There are other ways of improving transparency that are more practical, the experts said, some of which Twitter is already doing. Some critics have called on social media companies to simplify their algorithms so that when there are issues, like perceived biases toward specific groups of people, they can be more easily addressed. Others have called for independent audits inside the companies.

Twitter has an in-house research team called Machine Learning Ethics, Transparency and Accountability that looks at potential biases in its algorithms. It has published research, for instance, on whether the algorithms that automatically crop profile photos contained inadvertent bias.

One idea that has been floated is separating Twitter into multiple different algorithms. Twitter could select business partners that would have access to the data and develop algorithms tailored to certain audiences.

Nathan Baschez, co-founder of Every, a tech-focused writer’s collective, argued in an article Friday that Twitter should allow outsiders to create their own algorithms tailored to specific interests. Twitter co-founder Jack Dorsey replied to a tweet posted by Baschez, confirming that he had floated that idea while he was chief executive of the company before he stepped down in December.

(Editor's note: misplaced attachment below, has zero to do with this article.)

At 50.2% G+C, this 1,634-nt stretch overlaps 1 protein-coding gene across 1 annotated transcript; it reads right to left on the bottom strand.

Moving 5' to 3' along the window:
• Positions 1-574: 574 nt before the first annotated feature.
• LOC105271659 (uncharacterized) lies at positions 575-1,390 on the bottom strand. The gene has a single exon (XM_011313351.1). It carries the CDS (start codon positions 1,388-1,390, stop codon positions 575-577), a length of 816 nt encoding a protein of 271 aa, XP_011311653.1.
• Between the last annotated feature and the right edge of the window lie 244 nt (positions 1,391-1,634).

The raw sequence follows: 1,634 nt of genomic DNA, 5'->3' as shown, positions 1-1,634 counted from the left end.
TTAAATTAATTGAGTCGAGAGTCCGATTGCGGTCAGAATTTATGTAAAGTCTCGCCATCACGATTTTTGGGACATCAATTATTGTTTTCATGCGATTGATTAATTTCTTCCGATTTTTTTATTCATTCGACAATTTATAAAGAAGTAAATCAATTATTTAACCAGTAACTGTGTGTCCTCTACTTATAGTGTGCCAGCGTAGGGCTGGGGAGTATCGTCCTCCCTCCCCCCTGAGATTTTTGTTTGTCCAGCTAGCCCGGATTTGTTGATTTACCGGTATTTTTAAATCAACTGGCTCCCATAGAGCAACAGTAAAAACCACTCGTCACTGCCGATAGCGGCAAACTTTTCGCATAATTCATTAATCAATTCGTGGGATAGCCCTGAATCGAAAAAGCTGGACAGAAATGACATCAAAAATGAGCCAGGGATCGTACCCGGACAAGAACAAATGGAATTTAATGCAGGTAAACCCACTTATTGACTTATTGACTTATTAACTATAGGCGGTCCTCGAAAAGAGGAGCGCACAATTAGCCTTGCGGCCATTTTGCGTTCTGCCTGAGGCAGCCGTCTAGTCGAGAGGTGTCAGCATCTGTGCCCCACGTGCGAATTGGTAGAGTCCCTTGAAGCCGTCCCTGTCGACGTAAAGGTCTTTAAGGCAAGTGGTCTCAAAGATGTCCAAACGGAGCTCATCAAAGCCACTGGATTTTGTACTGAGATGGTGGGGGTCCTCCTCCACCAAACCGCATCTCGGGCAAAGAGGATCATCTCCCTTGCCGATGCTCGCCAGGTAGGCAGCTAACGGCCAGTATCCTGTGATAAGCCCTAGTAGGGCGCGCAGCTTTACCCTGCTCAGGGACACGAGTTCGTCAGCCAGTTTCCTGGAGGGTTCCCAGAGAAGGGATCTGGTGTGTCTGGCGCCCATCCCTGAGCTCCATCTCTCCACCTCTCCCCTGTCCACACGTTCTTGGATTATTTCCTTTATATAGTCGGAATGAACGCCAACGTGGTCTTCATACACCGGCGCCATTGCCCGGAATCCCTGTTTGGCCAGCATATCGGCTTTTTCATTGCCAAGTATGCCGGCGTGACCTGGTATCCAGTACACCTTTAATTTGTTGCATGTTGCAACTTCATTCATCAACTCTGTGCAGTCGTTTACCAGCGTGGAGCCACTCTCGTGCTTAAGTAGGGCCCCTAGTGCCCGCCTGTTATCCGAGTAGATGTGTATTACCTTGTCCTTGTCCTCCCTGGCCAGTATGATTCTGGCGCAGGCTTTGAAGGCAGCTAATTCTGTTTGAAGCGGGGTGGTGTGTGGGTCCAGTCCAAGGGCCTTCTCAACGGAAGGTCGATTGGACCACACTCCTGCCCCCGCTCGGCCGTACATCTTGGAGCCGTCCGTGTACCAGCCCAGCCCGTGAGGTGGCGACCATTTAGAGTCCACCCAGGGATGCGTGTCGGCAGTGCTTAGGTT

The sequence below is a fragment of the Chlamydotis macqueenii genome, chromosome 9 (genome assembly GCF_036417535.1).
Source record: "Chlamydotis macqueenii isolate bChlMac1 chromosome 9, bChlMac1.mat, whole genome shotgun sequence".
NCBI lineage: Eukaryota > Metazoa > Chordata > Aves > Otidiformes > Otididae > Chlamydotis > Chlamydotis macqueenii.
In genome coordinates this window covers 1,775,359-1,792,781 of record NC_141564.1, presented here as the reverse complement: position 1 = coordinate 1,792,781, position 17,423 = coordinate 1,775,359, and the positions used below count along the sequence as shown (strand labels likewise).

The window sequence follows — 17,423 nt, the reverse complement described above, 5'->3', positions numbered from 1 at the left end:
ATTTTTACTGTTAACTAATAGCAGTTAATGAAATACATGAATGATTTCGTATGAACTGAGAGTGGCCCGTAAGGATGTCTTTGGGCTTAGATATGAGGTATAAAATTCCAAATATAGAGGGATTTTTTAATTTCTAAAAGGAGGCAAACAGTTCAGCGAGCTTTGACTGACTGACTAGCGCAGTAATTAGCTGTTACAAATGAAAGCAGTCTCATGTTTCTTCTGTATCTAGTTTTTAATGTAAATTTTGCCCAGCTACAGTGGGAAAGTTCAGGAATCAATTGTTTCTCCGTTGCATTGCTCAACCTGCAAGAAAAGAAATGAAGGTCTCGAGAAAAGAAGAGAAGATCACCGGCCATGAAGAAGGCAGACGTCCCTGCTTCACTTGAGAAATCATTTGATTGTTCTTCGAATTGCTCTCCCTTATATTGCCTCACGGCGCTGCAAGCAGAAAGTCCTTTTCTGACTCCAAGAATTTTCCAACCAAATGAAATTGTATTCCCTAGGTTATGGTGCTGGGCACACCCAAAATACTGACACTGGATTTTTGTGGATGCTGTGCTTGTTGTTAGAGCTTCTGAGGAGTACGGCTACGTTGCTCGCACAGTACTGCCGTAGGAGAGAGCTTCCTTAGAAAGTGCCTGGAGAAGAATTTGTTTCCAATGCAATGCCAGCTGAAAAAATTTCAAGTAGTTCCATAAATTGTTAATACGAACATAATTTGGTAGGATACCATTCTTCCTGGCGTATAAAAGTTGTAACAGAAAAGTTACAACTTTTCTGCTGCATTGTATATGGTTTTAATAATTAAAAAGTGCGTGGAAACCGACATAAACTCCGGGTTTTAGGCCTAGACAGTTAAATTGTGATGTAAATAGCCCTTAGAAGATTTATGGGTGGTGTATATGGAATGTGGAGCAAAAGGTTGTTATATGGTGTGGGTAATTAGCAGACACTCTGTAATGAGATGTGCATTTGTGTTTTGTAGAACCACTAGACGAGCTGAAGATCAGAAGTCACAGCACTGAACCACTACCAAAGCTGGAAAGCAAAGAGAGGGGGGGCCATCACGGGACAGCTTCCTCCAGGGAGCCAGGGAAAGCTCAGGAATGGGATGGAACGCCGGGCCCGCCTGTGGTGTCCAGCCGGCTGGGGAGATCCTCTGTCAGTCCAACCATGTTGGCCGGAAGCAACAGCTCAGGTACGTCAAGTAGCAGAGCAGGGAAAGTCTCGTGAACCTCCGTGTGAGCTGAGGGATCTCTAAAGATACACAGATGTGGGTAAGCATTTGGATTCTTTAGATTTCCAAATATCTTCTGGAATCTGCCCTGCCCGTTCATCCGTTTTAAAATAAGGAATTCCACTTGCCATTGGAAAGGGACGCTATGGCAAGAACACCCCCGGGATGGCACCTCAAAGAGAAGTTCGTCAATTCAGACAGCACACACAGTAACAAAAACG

In congressional testimony in November 2020, Dorsey suggested the idea broadly. Algorithms “are responsible for showing us what we see or what we don’t see and there needs to be more choice in their use,” he said. Twitter is also funding Bluesky, which aims to decentralize social media in part to give people more choice in how their feeds are organized.

A former Twitter employee who spoke on the condition of anonymity to discuss private matters said the company has considered an “algorithm marketplace,” in which users can choose different ways to view their feeds. But efforts to offer more transparency have proved challenging, the person said, because of how tied Twitter’s algorithms are to other parts of the product. Opening it up could reveal trade secrets and invite abuse, the person said.

Burke said that the idea has merit but would require a restructuring of the way Twitter operates and how its data flows. “The fact that it’s hard to imagine it happening points to the monolithic nature of these social media companies,” he said.

Releasing Twitter’s code to the public could also have negative side effects. Those aiming to game the system by spreading disinformation to sway an election could use the information to manipulate the platform, experts say.

Even if Musk succeeds and the code is released publicly, it’s likely critics will continue to be skeptical of whether it’s the full code and if something could have been left out. In essence, the billionaire would be asking Twitter users to trust him that there was no foul play going on behind the scenes, just as the company is today under its current ownership.

“It’s probably impossible to eliminate all skepticism and cynicism. There are always going to be people who don’t believe what’s being said,” Ekstrand said.

Rachel Lerman contributed reporting.